In 2016, a curious phenomenon took place, dominating both mainstream news and the usual tech-focused publications. Millions of people worldwide were wandering city streets, flocking to parks, and even darting down alleys with their phones aimed at…..nothing. Quickly, the world realized that these strange humans had not lost their minds. They had, in fact, stumbled upon one of the biggest events in the growing evolution of augmented reality -- Pokemon Go.
The Pokemon Go phenomenon was largely the result of being the first application to showcase the truly innovative capabilities of augmented reality, a technological field that revolves around adding layers of information and visual details to the existing world around you. With just a smartphone camera, people were able to actually see Pokemon in the world around them, and capture them using their phone. In a sense, by using augmented reality tech to create this experience, the developers of the game realized that they could turn the entire existing world into a giant “game space”, letting players engage with the game no matter where they live, work, or travel.
Technologies like augmented reality and virtual reality have been the subjects of numerous science fiction movies and stories, as far back as the work of H.G. Wells. The idea of using technology to experience things outside our physical environment is exciting for numerous reasons, and could be game-changing for some industries - such as education, or healthcare. While both augmented reality (often known as AR) and virtual reality (VR) have come a long way over the past decade, there is still significant demand for skilled developers and designers to keep exploring the limits of these futuristic technologies.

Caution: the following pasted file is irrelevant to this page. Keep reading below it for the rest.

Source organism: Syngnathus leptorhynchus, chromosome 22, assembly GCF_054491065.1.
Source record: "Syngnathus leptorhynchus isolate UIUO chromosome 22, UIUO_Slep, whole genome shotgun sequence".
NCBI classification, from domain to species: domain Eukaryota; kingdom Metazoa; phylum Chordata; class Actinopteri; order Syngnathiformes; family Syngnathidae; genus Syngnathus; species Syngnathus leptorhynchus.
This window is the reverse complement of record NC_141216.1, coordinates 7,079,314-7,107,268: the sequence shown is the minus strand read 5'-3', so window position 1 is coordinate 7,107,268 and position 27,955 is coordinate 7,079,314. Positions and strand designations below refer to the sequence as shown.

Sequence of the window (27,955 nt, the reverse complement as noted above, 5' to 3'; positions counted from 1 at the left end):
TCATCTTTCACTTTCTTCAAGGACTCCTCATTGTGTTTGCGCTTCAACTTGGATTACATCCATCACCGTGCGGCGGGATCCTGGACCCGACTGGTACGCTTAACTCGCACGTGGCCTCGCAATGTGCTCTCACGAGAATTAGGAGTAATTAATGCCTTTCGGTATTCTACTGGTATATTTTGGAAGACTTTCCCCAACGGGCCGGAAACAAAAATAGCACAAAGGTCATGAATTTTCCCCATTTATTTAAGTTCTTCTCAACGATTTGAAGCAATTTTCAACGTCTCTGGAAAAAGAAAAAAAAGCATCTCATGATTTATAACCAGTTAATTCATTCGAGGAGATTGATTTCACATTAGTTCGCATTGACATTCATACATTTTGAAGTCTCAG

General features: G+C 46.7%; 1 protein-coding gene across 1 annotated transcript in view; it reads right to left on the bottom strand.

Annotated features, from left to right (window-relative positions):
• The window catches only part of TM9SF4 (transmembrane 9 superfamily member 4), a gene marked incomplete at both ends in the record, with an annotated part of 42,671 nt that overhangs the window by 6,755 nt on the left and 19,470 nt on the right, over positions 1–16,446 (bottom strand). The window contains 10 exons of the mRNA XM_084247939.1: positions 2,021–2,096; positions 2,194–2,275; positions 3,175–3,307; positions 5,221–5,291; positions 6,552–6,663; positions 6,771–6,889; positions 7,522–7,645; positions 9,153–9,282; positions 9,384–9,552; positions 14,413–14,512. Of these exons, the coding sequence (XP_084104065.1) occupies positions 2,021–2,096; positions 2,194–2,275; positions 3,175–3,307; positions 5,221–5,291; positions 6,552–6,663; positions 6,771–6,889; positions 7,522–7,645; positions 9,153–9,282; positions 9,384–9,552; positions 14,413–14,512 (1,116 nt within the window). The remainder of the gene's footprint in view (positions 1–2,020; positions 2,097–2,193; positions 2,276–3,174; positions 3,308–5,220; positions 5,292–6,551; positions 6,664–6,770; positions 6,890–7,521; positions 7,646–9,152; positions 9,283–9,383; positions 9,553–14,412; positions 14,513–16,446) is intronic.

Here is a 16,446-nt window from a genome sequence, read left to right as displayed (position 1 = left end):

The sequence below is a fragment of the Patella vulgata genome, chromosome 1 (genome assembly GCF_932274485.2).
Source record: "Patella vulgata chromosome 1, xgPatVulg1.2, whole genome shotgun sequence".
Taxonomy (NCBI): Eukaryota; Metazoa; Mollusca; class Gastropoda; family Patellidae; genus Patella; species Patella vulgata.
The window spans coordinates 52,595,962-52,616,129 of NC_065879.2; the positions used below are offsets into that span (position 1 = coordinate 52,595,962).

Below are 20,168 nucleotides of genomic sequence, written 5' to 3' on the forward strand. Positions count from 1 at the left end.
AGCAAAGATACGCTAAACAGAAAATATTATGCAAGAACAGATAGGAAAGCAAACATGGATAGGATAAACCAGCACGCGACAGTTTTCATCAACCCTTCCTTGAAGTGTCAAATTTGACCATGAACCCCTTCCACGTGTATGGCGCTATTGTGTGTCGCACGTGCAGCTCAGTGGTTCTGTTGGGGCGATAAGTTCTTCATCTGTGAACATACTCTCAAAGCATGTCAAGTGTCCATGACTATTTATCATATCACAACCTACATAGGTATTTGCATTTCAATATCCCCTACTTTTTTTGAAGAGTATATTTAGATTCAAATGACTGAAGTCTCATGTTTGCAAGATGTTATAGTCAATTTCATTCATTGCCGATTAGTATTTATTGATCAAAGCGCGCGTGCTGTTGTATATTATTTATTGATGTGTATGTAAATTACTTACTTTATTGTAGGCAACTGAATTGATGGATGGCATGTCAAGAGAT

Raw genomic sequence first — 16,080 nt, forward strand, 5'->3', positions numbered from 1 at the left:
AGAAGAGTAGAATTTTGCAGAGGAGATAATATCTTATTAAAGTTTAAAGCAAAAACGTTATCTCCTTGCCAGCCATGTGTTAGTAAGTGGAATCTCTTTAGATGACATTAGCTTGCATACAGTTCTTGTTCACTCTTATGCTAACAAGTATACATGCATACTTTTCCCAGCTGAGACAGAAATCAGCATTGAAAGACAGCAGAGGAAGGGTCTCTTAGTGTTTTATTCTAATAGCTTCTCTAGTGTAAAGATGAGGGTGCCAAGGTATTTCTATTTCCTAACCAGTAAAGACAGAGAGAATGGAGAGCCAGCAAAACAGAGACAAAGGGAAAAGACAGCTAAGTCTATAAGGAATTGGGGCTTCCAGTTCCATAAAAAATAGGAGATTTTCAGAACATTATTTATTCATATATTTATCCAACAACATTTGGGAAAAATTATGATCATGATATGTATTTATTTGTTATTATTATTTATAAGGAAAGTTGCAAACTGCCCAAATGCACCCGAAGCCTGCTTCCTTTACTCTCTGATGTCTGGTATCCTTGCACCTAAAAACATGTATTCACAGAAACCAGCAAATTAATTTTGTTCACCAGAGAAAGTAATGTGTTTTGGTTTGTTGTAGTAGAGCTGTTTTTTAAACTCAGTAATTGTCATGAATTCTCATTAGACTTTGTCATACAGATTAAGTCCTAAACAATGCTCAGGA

But what is the difference between virtual reality and augmented reality? What are the applications (practical and casual) for each? In this guide, we’ll explore the capabilities and foundational elements of each, as well as some of the exciting trends in both areas to watch in the coming years.
What Is Virtual Reality?
At its basic level, virtual reality involves the computer-generated simulation of a three-dimensional image or environment that can be interacted with in a seemingly real or physical way. This interaction is possible through the use of special electronic equipment, such as a helmet with a screen inside or gloves fitted with sensors.
Currently, the most essential element of VR experiences involves using a head-mounted display (or HMD). This may look like goggles, a helmet, or a pair of shaded glasses that cover not just your eyes but the entire upper portion of your face. For virtual reality to truly approximate reality, crowding out sensory information from your physical surrounding environment is a critical part of the process.
What does this look like in practice? When the headset turns on, the LCD or OLED panels inside are refracted by lenses to completely fill a person’s field of vision with whatever program is being run (and thus, whatever visuals are being displayed). It can be a game, a 360-degree video, or just the virtual space of the platform user interfaces and menus. Visually, you're taken to wherever the headset dictates (or your decisions through the user interface dictate) -- the outside world is replaced with an entirely virtual one.